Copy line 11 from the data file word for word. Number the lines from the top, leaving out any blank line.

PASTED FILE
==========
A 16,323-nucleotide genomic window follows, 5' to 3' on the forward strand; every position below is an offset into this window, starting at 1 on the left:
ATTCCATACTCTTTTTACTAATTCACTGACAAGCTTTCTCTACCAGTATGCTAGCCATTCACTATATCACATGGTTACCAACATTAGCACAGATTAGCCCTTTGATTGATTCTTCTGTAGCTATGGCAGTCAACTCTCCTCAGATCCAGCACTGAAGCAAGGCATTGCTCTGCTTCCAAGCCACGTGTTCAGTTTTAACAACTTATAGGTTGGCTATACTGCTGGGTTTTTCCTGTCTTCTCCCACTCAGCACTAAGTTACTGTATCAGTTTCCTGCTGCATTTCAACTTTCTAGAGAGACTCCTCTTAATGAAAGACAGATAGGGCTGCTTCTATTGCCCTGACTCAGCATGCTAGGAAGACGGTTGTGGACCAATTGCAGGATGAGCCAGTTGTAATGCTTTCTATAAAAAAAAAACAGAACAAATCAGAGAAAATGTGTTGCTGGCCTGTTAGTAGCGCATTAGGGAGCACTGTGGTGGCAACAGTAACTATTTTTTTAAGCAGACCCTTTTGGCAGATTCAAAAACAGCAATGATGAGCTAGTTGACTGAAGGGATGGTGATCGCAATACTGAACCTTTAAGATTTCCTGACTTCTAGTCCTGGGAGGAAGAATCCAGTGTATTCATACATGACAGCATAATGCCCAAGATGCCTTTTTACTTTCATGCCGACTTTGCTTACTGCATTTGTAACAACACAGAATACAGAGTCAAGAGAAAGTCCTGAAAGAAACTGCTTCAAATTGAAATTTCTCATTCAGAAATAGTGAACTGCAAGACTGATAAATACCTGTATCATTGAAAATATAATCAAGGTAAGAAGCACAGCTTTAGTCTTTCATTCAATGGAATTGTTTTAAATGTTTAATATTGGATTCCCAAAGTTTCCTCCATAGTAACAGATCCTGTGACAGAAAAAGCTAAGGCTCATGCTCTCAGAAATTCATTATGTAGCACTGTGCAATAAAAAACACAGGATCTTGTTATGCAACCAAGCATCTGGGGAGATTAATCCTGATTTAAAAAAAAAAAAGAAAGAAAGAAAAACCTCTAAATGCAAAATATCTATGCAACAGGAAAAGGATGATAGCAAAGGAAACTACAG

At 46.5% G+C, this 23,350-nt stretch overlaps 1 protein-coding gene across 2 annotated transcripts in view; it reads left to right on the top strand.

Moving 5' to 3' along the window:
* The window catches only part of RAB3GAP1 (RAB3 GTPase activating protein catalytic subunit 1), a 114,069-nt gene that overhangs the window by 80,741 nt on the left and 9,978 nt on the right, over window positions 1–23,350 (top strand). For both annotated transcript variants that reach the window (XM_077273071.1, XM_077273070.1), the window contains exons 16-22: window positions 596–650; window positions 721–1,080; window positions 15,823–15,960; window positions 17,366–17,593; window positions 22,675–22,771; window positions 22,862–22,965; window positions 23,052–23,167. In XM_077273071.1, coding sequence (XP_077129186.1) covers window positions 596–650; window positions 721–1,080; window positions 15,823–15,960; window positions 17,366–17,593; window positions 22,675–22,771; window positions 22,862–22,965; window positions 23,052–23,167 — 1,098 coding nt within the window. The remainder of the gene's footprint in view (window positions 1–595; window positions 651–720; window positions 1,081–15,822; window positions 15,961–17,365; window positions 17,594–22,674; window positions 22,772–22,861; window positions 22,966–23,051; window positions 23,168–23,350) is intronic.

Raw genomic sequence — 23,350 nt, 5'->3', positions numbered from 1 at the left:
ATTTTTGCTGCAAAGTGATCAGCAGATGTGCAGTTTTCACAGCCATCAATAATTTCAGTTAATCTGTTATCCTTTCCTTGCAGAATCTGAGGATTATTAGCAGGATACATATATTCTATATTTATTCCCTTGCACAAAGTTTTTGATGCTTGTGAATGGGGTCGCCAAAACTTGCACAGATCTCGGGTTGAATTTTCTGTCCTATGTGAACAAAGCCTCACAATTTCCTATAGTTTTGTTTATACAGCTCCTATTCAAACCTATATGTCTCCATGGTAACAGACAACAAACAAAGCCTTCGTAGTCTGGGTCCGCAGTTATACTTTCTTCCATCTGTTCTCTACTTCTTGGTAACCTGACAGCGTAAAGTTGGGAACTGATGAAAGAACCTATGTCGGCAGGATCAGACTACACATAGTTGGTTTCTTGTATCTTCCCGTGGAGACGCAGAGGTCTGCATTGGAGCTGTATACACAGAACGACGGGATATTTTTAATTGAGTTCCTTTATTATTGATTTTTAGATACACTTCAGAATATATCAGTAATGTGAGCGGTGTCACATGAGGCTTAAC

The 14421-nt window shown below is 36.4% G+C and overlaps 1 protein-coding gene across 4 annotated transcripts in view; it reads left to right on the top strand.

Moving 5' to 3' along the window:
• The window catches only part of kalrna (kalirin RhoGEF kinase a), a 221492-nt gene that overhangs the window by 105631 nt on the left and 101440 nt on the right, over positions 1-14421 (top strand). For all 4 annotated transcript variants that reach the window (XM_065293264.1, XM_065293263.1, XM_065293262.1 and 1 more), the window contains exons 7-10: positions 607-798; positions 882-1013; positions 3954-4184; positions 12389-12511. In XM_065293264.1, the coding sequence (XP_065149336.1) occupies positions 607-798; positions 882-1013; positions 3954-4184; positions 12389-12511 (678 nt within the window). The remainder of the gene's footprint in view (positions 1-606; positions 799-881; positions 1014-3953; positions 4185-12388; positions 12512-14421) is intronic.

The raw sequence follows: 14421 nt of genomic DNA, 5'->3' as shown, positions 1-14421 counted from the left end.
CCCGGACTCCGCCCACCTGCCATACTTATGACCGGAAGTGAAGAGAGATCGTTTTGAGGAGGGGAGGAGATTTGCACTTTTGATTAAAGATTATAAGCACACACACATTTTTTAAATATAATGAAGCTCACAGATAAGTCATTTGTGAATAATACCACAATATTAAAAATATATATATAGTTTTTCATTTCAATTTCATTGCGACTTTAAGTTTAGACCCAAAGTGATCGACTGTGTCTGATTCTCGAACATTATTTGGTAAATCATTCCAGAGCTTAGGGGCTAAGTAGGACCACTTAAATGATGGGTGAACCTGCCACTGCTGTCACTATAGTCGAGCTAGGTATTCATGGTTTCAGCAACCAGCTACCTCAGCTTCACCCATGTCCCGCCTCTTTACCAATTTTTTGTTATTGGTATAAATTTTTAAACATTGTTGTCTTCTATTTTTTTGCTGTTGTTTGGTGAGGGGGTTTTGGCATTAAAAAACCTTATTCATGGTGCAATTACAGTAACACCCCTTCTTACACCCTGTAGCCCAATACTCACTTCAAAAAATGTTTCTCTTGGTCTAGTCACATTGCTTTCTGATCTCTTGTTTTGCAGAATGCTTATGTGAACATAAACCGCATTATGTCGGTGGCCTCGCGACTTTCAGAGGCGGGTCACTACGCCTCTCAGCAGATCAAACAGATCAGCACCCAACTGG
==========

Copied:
The raw sequence follows: 14421 nt of genomic DNA, 5'->3' as shown, positions 1-14421 counted from the left end.